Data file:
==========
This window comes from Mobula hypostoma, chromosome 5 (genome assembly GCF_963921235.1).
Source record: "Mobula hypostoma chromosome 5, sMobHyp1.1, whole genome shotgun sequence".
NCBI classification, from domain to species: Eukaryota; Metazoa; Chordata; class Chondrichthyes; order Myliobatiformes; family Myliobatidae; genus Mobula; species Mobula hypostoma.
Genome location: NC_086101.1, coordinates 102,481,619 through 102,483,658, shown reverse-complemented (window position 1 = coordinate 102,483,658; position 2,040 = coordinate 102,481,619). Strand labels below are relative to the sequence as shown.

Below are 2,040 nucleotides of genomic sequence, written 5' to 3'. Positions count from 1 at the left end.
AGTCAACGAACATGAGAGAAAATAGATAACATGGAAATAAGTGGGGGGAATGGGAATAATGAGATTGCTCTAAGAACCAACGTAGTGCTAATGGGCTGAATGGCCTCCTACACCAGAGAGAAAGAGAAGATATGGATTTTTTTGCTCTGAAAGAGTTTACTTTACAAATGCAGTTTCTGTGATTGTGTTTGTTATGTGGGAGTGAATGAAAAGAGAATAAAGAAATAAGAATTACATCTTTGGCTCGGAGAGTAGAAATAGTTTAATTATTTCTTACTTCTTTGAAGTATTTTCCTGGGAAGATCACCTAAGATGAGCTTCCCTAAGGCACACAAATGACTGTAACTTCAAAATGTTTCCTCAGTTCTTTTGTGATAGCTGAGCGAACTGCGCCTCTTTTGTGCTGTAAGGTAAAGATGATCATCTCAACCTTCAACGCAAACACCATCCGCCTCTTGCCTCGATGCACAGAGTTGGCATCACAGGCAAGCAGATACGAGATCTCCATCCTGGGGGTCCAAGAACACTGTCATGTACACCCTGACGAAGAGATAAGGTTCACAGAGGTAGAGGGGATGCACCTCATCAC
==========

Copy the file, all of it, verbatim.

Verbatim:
This window comes from Mobula hypostoma, chromosome 5 (genome assembly GCF_963921235.1).
Source record: "Mobula hypostoma chromosome 5, sMobHyp1.1, whole genome shotgun sequence".
NCBI classification, from domain to species: Eukaryota; Metazoa; Chordata; class Chondrichthyes; order Myliobatiformes; family Myliobatidae; genus Mobula; species Mobula hypostoma.
Genome location: NC_086101.1, coordinates 102,481,619 through 102,483,658, shown reverse-complemented (window position 1 = coordinate 102,483,658; position 2,040 = coordinate 102,481,619). Strand labels below are relative to the sequence as shown.

Below are 2,040 nucleotides of genomic sequence, written 5' to 3'. Positions count from 1 at the left end.
AGTCAACGAACATGAGAGAAAATAGATAACATGGAAATAAGTGGGGGGAATGGGAATAATGAGATTGCTCTAAGAACCAACGTAGTGCTAATGGGCTGAATGGCCTCCTACACCAGAGAGAAAGAGAAGATATGGATTTTTTTGCTCTGAAAGAGTTTACTTTACAAATGCAGTTTCTGTGATTGTGTTTGTTATGTGGGAGTGAATGAAAAGAGAATAAAGAAATAAGAATTACATCTTTGGCTCGGAGAGTAGAAATAGTTTAATTATTTCTTACTTCTTTGAAGTATTTTCCTGGGAAGATCACCTAAGATGAGCTTCCCTAAGGCACACAAATGACTGTAACTTCAAAATGTTTCCTCAGTTCTTTTGTGATAGCTGAGCGAACTGCGCCTCTTTTGTGCTGTAAGGTAAAGATGATCATCTCAACCTTCAACGCAAACACCATCCGCCTCTTGCCTCGATGCACAGAGTTGGCATCACAGGCAAGCAGATACGAGATCTCCATCCTGGGGGTCCAAGAACACTGTCATGTACACCCTGACGAAGAGATAAGGTTCACAGAGGTAGAGGGGATGCACCTCATCAC